He dissected his cookie and tried not to look as if he were stalking someone, even though he sort of was.
A few customers wandered in: a white-bearded man in his late sixties, a pair of elderly ladies wearing matching cat-print sweatshirts, a young woman in a suit and carrying a laptop case. They bought drinks and food and sat at tables. The Billie Holiday album ended, and Etta James piped up instead.
Wes thought about a coffee table he might make out of reclaimed oak and a nice hunk of driftwood. He’d been considering a nautical theme, with the oak resembling a ship’s profile and the driftwood, which would support and arch over the oak, shaped to suggest a sea monster. A little more over-the-top than his usual work, but it would be fun. Wes could almost feel the smooth wood grain under his fingers and the worn handle of the coping saw in his palm. He did most of his work outside, under a large plastic canopy he’d strung between branches, and the resident scrub jays seemed to enjoy watching and chattering at his progress. If Miri didn’t want the sea-monster piece, maybe he could sell it elsewhere. He might even—
“What the fuck are you doing here?”
Startled from his reverie, Wes almost fell out of his chair. He found himself facing two scowling men: one of them short and wiry, wearing a tailored black suit and blackberry-colored shirt, the other man tall and muscular and in a green uniform.
Wes held up his hands and addressed the large man, who he knew was a better bet for reasonable conversation. “Hi. I was hoping I’d see you here. I wanted to—”
The smaller man took a step nearer. “You can get your miserable ass out of that fucking chair and drag yourself back to whatever shit-slicked hole you crawled out of.” He looked as if he desperately wanted to pull his gun.
Yeah, this was going well.
Wes didn’t lower his hands. “Please. If you could give me—just five minutes, okay? Then you never have to see me again. Please?” He knew he sounded pathetic and desperate, but then he was pathetic and desperate, so at least he was consistent.
“Now is not a good time.” Jeremy Cox didn’t swear at him, but his jaw looked tight and his hands were loosely fisted. Wes was a bit confused—Jeremy should have been wearing a blue uniform rather than green—but that wasn’t the issue at the moment.
“I’m sorry. I live all the way down in Rogue Valley, though, so I can’t really….” Shit. He rubbed his face hard. “I sort of really need to do this now. Please.” Because if he left now, he’d never summon the courage to try again.
Nevin Ng, who had apparently worked his way up to detective in the ten years since Wes last saw him, snarled. “Go the fuck away, Wanker.”
Before Wes could make an even more pitiful appeal, a woman in a coffee-cup-print dress sailed over. “Hey, what’s going on? Parker’s waiting for you, and he’s falling apart.”
Nevin looked uncharacteristically chagrined. “Sorry, Rhoda. We’re just getting rid of this fuckface.”
For the first time, she looked at Wes, a sharp assessment that probably missed very little. “He doesn’t seem like he needs getting rid of.”
“He fucking does. He’s bad news. When he was in the bureau, he—”
“That was a decade ago!” Wes interrupted. “I’m not that guy anymore. That’s why I’m here.”
Nevin opened his mouth again, but the woman—Rhoda—held up her hand, and he remained silent. Which was a miracle in itself, because Wes didn’t think anyone could get Nevin Ng to shut up and back down.
“Whatever old drama you three have is currently upstaged by my son’s new drama. I don’t think this man— What’s your name?”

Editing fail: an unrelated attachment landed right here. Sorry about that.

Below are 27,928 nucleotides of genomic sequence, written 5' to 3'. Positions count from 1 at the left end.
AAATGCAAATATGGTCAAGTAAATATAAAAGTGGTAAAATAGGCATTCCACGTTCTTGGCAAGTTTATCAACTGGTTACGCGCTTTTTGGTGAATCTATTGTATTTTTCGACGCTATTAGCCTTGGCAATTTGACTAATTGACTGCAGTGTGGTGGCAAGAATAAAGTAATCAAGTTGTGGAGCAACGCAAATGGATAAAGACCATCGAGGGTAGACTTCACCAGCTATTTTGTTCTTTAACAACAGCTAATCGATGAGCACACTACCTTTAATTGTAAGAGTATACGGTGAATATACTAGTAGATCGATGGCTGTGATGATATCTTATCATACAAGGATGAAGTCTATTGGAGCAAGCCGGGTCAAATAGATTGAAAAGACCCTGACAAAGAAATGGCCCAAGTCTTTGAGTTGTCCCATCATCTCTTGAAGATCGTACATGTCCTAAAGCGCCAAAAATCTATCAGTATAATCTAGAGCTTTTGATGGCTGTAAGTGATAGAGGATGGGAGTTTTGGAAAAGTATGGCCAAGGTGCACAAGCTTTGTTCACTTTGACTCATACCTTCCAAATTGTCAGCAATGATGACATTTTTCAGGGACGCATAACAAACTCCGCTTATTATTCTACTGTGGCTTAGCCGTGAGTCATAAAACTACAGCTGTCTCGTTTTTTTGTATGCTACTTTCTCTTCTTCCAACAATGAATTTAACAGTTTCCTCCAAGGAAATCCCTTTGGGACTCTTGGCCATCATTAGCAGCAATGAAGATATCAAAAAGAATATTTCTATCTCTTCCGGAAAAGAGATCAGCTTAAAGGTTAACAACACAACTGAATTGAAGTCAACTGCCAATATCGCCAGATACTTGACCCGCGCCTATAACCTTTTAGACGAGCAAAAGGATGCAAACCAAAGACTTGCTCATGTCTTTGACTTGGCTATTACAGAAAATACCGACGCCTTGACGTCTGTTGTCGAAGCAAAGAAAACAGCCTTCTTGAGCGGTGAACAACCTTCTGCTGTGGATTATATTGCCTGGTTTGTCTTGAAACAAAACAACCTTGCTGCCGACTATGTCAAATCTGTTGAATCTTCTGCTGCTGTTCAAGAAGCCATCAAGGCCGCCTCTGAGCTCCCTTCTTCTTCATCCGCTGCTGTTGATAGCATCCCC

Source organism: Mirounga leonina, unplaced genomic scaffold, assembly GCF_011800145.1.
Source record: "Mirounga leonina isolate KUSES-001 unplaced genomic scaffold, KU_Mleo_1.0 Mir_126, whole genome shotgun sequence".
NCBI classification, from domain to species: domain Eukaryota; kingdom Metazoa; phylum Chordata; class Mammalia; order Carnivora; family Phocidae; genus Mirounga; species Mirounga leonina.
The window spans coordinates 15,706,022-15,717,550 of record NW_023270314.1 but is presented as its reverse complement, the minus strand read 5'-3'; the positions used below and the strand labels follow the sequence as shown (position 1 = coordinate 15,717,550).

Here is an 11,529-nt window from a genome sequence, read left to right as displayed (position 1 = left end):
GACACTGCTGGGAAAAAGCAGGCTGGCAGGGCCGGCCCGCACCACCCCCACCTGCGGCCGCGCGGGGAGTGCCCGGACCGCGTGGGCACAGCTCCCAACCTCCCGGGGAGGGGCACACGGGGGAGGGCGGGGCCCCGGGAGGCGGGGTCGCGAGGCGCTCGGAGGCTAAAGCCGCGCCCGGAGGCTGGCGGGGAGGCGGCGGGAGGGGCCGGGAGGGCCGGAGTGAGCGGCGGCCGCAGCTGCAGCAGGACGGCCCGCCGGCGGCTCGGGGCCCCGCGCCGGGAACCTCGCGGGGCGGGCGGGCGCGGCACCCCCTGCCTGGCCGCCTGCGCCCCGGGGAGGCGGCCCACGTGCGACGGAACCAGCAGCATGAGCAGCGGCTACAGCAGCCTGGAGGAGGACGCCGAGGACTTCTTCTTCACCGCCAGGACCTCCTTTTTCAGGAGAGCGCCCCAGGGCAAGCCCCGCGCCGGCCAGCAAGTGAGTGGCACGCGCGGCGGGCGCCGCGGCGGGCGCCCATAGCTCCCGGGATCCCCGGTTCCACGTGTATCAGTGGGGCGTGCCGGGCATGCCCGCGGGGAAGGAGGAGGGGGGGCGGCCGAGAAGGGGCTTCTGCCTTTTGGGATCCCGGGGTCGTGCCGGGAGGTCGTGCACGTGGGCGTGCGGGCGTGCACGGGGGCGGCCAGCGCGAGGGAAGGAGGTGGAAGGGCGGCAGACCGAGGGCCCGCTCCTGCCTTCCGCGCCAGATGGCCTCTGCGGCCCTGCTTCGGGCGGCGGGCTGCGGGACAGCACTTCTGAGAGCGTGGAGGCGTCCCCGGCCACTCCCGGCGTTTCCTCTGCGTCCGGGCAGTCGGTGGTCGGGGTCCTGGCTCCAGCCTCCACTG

“Wes. Westley Anker.”
“I don’t think Wes is going to cause any trouble right now. Are you?”
Wes shook his head. “No, ma’am.”
She sighed and took Nevin’s arm. “You hear that? He ma’am’d me, so he can’t possibly be a miscreant. He’s going to sit here with his cold coffee—get a warm-up, Wes—and crumbled cookie, and you two are coming with me. You can yell at each other later.”
Maybe Nevin would have argued, but she still held his arm. And then Jeremy gave his shoulder a gentle shove. “C’mon. Rhoda’s right. We need to triage the emergencies.”
Wes didn’t feel like an emergency. Mostly he felt exhausted. Maybe he should switch to full-caffeine espresso.
Jeremy and Nevin glared at him once more before stomping away. They went through the same door the rainbow kid—Parker, Wes supposed—had gone through. Rhoda remained, hands on hips, staring at Wes. “Those are two of the best people in this city, so normally if they told me to get rid of someone, I’d listen. But I’m not getting an off vibe from you at all. So I’m going to give you this chance, and when they’re done dealing with my son, the three of you can work out your problems.”
“Thank you,” Wes murmured, genuinely grateful.
“You’re not going to make me regret this decision, are you?”
“God, I hope not.”
His answer must have come out more fervently than he intended, because Rhoda laughed. “Yeah, I think I’m right about you. Sit tight, honey.”
She walked away and joined everyone else on the other side of the door, and Wes sat tight. He didn’t want to. His muscles twitched with the urge to run away—back to Morrison and then to the Rogue Valley. But this Rhoda woman apparently believed in him, so he stayed. Besides, he was dying to know what had gone wrong in Parker’s life. He hoped it was nothing too awful. Someone that dazzling ought to be immune from disaster.
The other customers who’d been watching the entire little show got bored and turned their attention back to phones, laptops, and conversations. After popping a crumb-covered raisin into his mouth, Wes stood, grabbed his cup, and went in search of a refill.
Kim Fielding is the bestselling, award-winning author of numerous m/m romance novels, novellas, and short stories. Like Kim herself, her work is eclectic, spanning genres such as contemporary, fantasy, paranormal, and historical. Her stories are set in alternate worlds, in 15th century Bosnia, in modern-day Oregon. Her heroes are hipster architect werewolves, housekeepers, maimed giants, and conflicted graduate students. They’re usually flawed, they often encounter terrible obstacles, but they always find love.
Having migrated back and forth across the western two-thirds of the United States, Kim calls California home. She lives there with her family and her day job as a university professor, but escapes as often as possible via car, train, plane, or boat. This may explain why her characters often seem to be in transit as well. She dreams of traveling and writing full-time.